The legacy from Segrè’s camera

16 June 2014

Personal photo collections have become ubiquitous over the last few decades. Many of us have even abandoned “real” cameras for the convenience offered by our cell phones to take and store a large amount of images. Nevertheless, managing our voluminous cache to keep only quality images requires time, and the whole exercise is nearly useless without preservation. New technical capabilities in recording for our posterity require new responsibilities to maintain them. Will the most important of our writings and photos currently inscribed onto silicon or magnetic media survive anything like the longevity of Roman era frescoes or medieval era ink on parchment?  Dealing with the storage and accessibility problem is one of the key responsibilities of the archival community.

ESVA photo archiveAIP’s Niels Bohr Library and Archives is internationally renowned for preserving historical materials and making them widely accessible. The most popular resource from our archive is the Emilio Segrè Visual Archives (ESVA). Our website for the Segrè collection is one of the most visited sites within the AIP web environment and is used by a wide audience of students, teachers, professionals, and the public. The ESVA now houses over 30,000 images, making it the world’s largest database of visual images pertaining to physics. We have recently revamped this online resource and improved the search tool so that visitors can easily browse images for study, presentations, exhibitions, and publications. ESVA offers free downloads of low-resolution images for classroom use, and modest charges for high-resolution images help to underwrite our services. The new search tool allows users to search by keywords, categories, and dates, and also allows readers to link and aggregate their search results. For frequent users an online account can be set up that will store images previously purchased.

One of the most popular collections of photos in the Segrè Archive is from the Manhattan Project. This collection was bequeathed to us by the Department of Energy in 2007 for our care and stewardship. Other collections of note include the W.F. Meggers Gallery of Nobel Laureates. In 1958, William Meggers donated his collection of photographs of 33 Nobel laureates (many of which were signed), and our archives has since kept this collection current for all winners of the physics prize. Samuel Goudsmit donated more than 300 photos to the archive, along with his papers describing his prolific career as a physicist, editor of Physical Review, and scientific leader of the Alsos mission at the end of World War II to uncover the extent of the Nazi nuclear weapons program. In 2009, Ronald Mickens donated to the archive his collection of photos of African-American physicists, which had its genesis with an important exhibit created by the National Society of Black Physicists. AIP’s Center for History of Physics has a summer team, right now, researching and producing a Teachers Guide on the history of African Americans in the physical sciences. This guide will draw on the Mickens Collection and generally on the Segrè Archive.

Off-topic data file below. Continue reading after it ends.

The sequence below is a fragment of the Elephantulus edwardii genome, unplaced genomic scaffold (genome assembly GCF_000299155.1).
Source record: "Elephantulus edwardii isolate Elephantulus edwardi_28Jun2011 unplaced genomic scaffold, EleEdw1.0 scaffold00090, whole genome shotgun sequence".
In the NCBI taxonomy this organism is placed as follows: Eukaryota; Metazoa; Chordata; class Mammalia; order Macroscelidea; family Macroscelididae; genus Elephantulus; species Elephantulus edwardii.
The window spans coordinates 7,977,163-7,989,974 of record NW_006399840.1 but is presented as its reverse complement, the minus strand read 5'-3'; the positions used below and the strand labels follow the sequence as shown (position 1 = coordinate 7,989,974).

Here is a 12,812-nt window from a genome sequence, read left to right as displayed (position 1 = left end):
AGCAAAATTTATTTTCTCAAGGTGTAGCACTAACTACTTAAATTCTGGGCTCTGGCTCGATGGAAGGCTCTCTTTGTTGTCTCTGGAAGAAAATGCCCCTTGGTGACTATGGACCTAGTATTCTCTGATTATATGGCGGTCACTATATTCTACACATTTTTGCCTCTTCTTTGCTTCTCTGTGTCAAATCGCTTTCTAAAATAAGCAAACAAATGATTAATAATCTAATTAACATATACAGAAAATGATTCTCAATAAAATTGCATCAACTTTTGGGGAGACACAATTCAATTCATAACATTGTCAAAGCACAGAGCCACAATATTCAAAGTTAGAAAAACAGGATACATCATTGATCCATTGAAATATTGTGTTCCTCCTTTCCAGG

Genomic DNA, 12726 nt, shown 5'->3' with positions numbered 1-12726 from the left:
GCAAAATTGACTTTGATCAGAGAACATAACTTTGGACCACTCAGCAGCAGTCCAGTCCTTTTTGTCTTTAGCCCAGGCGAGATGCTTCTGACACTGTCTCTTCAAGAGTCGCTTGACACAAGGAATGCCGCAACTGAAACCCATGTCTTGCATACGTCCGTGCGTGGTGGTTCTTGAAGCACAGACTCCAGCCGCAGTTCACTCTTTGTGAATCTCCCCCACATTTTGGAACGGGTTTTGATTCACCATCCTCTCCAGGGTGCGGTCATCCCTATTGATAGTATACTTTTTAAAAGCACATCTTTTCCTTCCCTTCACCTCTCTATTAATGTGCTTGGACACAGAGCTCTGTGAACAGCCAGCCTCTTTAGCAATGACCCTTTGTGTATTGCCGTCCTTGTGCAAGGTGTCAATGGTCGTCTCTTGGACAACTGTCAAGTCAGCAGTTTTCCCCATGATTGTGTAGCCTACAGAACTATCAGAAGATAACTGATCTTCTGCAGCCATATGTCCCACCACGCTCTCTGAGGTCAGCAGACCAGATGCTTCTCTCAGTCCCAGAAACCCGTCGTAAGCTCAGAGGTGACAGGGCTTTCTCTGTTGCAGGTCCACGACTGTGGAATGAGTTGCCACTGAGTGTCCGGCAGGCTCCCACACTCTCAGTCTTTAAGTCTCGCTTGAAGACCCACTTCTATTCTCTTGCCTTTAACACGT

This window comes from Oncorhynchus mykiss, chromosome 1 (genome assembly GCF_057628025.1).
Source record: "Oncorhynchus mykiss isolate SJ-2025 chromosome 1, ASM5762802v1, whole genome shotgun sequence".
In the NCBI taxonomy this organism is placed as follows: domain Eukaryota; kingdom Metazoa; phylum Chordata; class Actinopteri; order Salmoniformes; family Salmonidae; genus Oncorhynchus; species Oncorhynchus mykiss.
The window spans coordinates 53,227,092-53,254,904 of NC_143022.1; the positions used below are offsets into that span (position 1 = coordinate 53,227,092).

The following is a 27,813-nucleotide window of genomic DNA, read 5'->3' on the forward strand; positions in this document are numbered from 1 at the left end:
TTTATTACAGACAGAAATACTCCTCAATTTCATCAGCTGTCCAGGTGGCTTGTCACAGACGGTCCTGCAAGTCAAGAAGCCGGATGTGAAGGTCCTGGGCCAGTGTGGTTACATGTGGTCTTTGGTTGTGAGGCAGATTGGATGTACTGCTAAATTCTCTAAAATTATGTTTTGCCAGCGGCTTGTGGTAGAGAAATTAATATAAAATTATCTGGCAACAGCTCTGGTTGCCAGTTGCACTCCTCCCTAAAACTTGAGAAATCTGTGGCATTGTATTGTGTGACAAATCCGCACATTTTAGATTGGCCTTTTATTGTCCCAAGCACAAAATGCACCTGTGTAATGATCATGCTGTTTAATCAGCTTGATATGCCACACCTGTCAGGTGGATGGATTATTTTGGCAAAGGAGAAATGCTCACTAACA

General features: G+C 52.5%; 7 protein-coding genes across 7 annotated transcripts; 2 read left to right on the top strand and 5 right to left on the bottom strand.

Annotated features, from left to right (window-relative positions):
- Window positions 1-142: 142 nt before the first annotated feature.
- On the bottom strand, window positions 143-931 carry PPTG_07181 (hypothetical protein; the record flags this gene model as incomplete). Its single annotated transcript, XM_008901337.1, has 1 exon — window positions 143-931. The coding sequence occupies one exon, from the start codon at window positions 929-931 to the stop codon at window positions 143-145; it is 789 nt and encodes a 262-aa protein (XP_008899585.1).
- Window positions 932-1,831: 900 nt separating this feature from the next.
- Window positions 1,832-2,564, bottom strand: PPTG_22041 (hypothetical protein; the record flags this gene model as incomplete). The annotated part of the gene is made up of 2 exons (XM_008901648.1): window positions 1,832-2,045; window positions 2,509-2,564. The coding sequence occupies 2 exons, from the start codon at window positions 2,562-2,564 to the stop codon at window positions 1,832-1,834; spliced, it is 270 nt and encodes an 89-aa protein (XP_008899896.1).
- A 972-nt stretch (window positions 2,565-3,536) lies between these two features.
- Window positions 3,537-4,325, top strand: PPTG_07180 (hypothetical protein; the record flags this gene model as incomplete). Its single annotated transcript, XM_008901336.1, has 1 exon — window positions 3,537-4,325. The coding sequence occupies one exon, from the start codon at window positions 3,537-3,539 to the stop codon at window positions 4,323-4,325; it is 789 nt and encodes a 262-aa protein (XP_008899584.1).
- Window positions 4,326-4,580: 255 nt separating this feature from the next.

The photo archive’s namesake, Emilio Segrè, is best known for his many contributions to nuclear and particle physics, including the Nobel Prize he shared in 1959 with Owen Chamberlain for the discovery of the antiproton. Segrè was also a historian of physics and an amateur photographer. Over 300 of his photos documenting physics and physicists from the 1920s through the 1980s were donated for our stewardship, along with a generous bequest from Segrè’s second wife, Rosa, to support the archives.